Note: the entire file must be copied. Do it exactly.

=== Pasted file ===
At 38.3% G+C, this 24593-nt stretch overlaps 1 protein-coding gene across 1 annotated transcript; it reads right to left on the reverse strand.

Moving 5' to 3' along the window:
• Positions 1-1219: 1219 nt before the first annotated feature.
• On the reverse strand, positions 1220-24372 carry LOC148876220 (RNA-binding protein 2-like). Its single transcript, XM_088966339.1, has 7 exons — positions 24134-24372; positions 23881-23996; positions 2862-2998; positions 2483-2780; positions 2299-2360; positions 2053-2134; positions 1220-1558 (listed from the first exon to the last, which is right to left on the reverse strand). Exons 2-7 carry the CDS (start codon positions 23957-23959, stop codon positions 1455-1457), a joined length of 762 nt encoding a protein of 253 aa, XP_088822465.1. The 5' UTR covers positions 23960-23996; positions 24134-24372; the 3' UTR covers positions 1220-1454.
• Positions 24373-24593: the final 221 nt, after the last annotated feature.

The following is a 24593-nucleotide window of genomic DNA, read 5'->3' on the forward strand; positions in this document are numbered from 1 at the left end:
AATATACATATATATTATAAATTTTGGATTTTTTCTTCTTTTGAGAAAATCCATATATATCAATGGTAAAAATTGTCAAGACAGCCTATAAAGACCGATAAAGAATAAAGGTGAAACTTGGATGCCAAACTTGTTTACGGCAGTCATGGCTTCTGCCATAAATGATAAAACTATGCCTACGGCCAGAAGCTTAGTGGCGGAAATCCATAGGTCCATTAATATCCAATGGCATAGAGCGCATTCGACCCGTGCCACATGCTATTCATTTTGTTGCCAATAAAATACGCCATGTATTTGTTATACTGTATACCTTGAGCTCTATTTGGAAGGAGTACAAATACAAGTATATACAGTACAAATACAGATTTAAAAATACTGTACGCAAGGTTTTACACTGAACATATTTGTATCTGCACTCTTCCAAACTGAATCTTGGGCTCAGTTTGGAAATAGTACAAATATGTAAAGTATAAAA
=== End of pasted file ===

At 38.3% G+C, this 24593-nt stretch overlaps 1 protein-coding gene across 1 annotated transcript; it reads right to left on the reverse strand.

Moving 5' to 3' along the window:
• Positions 1-1219: 1219 nt before the first annotated feature.
• On the reverse strand, positions 1220-24372 carry LOC148876220 (RNA-binding protein 2-like). Its single transcript, XM_088966339.1, has 7 exons — positions 24134-24372; positions 23881-23996; positions 2862-2998; positions 2483-2780; positions 2299-2360; positions 2053-2134; positions 1220-1558 (listed from the first exon to the last, which is right to left on the reverse strand). Exons 2-7 carry the CDS (start codon positions 23957-23959, stop codon positions 1455-1457), a joined length of 762 nt encoding a protein of 253 aa, XP_088822465.1. The 5' UTR covers positions 23960-23996; positions 24134-24372; the 3' UTR covers positions 1220-1454.
• Positions 24373-24593: the final 221 nt, after the last annotated feature.

The following is a 24593-nucleotide window of genomic DNA, read 5'->3' on the forward strand; positions in this document are numbered from 1 at the left end:
AATATACATATATATTATAAATTTTGGATTTTTTCTTCTTTTGAGAAAATCCATATATATCAATGGTAAAAATTGTCAAGACAGCCTATAAAGACCGATAAAGAATAAAGGTGAAACTTGGATGCCAAACTTGTTTACGGCAGTCATGGCTTCTGCCATAAATGATAAAACTATGCCTACGGCCAGAAGCTTAGTGGCGGAAATCCATAGGTCCATTAATATCCAATGGCATAGAGCGCATTCGACCCGTGCCACATGCTATTCATTTTGTTGCCAATAAAATACGCCATGTATTTGTTATACTGTATACCTTGAGCTCTATTTGGAAGGAGTACAAATACAAGTATATACAGTACAAATACAGATTTAAAAATACTGTACGCAAGGTTTTACACTGAACATATTTGTATCTGCACTCTTCCAAACTGAATCTTGGGCTCAGTTTGGAAATAGTACAAATATGTAAAGTATAAAA